Parashat Massei: G-d as GPS

In the second of this week’s two Torah portions, Massei, we learn about the commandment to set up cities of refuge.  These were cities where people who had committed manslaughter could live without fear of being killed by a family member of the deceased in search of revenge.  The Torah is concerned that this person who is guilty – but not guilty enough to deserve the death – will be murdered.  In the following midrash, Moshe Rabbeinu (Moses our teacher) asks HaShem some details about setting up the cities of refuge:

'Sovereign of the Universe! If a man accidentally kills a person in the north or in the south, how is he to know where the cities of refuge are, so as to flee there? Said He to him: … ‘You shall mark the roads so that he shall not miss the way, and, being found by the blood avenger, be killed, even though he was not deserving of death.’  Still he asked Him: ‘How?’ He said to him: ‘Put resting-stations for him on the direct route to the cities of refuge, so that he may know how to get there, and on every station let there be an inscription, saying: The manslayer to the cities of refuge.’  (Bamidbar Rabbah on Massei)

This midrash describes Hashem instructing Moshe to be sure there are well marked signs for the manslayers along the road to the cities of refuge.  But the midrash continues by using this as a metaphor for life in general:

Accordingly David said: ‘Good and upright is Hashem; therefore He instructs sinners in the way.’ (Psalms 25:8) Now, if for manslayers He prepared a path and a road by which they might escape and be delivered, how much more so, in the case of the righteous, is it true that ‘He guides the humble in justice; and teaches the humble His way.’ (Psalms 25:9)

All of life is a journey on our way from being the people we are to the people we want to become.  But oftentimes, we are lost, we make mistakes, we take the wrong path, or make a wrong turn.  This midrash reassures us that Hashem is here to direct us with love and compassion to find the safe haven prepared for us.  The psalm that is quoted in this midrash is a beautiful reflection on Hashem’s role in our life as a teacher, a guide, and a parent-figure.  One of my favorite p’sukim (verses) from this psalm is “Who is the man who fears Hashem?  He shall teach him in the way that he should choose.” (Psalm 25:12).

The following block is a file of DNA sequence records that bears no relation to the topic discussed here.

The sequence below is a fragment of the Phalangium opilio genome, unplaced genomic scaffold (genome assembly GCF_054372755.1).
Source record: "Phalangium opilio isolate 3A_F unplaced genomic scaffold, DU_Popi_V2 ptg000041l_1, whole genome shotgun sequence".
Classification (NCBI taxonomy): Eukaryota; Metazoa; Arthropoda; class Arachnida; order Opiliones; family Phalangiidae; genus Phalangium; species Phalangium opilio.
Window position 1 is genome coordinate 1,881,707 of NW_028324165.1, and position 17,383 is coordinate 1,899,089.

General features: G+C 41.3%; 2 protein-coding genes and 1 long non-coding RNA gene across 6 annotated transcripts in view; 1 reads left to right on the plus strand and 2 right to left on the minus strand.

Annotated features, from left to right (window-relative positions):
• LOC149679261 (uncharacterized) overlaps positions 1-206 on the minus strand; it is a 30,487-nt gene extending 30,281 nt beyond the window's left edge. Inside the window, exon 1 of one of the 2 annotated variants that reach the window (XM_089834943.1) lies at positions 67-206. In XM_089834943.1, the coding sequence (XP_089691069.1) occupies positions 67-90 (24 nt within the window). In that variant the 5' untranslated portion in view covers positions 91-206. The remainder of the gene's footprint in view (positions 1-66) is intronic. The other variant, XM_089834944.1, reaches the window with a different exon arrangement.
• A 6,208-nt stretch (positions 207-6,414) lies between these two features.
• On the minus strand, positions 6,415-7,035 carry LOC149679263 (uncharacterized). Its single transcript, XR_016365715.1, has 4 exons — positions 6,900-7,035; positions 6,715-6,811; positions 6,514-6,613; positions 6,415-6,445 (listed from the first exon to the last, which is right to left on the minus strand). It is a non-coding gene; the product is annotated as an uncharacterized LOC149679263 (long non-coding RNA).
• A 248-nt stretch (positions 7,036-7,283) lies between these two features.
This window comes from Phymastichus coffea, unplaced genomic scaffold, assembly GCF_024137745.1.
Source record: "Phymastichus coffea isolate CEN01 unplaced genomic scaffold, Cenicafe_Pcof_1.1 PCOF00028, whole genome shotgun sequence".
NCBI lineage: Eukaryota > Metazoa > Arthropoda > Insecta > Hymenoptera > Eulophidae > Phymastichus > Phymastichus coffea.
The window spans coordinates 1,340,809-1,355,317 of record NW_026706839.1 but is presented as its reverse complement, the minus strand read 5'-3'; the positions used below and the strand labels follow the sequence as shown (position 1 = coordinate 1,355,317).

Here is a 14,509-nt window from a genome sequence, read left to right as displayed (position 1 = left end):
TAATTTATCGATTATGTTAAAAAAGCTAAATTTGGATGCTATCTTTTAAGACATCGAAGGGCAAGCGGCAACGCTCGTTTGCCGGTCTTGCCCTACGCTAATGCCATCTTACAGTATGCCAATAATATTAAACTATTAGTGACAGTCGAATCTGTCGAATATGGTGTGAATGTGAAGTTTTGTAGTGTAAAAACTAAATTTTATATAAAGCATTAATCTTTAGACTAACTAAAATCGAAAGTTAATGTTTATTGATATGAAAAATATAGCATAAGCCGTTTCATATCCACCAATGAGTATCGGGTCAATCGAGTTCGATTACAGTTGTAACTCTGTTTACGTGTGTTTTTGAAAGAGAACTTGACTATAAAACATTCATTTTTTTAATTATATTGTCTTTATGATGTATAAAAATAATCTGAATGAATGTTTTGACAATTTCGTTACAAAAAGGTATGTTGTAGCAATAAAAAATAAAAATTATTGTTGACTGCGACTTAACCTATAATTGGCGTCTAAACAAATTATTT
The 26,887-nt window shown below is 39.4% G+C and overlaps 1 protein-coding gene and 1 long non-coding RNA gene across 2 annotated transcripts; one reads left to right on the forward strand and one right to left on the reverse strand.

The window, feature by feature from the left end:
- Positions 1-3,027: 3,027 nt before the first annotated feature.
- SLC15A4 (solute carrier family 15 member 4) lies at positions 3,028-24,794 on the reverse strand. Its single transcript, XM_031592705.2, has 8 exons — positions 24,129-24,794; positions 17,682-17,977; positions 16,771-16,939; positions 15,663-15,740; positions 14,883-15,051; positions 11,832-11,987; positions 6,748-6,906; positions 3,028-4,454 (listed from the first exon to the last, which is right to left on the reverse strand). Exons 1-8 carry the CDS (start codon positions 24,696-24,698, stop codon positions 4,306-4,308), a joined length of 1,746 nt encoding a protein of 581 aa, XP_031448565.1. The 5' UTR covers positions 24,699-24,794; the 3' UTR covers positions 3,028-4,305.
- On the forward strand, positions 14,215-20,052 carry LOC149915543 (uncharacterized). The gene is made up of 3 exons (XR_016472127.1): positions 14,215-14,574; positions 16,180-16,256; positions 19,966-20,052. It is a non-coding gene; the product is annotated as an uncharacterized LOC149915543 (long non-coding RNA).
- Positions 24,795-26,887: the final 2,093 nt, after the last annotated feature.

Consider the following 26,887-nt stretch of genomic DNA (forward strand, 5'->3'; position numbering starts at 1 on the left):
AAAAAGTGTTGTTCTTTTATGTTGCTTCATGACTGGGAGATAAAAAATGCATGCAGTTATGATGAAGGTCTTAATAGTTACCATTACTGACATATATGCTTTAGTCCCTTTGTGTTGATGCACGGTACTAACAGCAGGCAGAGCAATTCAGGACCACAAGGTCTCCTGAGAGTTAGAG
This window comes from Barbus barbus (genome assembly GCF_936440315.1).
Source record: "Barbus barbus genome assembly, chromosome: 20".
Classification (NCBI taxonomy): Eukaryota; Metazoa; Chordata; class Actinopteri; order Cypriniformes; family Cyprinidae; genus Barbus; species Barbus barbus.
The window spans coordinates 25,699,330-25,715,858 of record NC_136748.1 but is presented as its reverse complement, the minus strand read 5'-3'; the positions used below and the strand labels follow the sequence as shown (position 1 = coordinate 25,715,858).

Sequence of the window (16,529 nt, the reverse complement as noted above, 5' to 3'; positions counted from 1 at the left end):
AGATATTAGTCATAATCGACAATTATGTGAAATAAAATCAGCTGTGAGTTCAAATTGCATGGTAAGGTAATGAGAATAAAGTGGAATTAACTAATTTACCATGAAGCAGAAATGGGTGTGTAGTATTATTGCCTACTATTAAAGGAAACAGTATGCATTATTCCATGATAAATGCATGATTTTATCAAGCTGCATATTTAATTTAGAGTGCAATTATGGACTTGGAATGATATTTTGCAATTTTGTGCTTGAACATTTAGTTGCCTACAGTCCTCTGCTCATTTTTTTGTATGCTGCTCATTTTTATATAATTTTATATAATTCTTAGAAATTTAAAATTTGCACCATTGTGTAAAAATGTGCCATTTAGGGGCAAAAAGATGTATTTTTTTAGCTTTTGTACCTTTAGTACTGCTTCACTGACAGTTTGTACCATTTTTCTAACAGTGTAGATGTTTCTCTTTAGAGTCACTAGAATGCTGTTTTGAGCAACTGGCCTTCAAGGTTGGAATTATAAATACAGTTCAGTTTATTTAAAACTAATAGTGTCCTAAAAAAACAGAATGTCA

This psalm is not recited in its entirety in our liturgy, but there are a couple of p’sukim that are used independently in selections from our siddur.   “Make me know your ways, Hashem; teach me your paths” (25:4) is recited during the repetition of the Rosh Hashanah amidah.  “Remember, Hashem, your compassion and your loving kindness; for they have been from of old” (25:6) is recited both during pezukei d’zimrah (preliminary morning prayers) and tachanun (supplications).   

In the Jewish calendar we are now in a period of time called “The Three Weeks” which refers to the period of time between the minor fast of the 17th of Tammuz and the major fast of Tisha B’Av (the 9th of Av); both fasts memorialize tragedies regarding the Beit Hamikdash (Temple) and its destruction.  During this time we read three special haftarot of rebuke which describe impending doom.  Following Tisha B’Av there are then seven haftarot of consolation which lead us to Rosh HaShanah.  This is the time of year when we typically begin thinking about the approaching holiday season and begin our preliminary reflections on repentance.  This reassuring psalm (Psalm 25) reminds us that G-d is here to welcome us lovingly as we search out the right paths to take us towards our better selves.  While we are in this period of the Three Weeks, I invite you to join me in reflecting on the words of this Psalm and beginning the process of return.  Shabbat Shalom.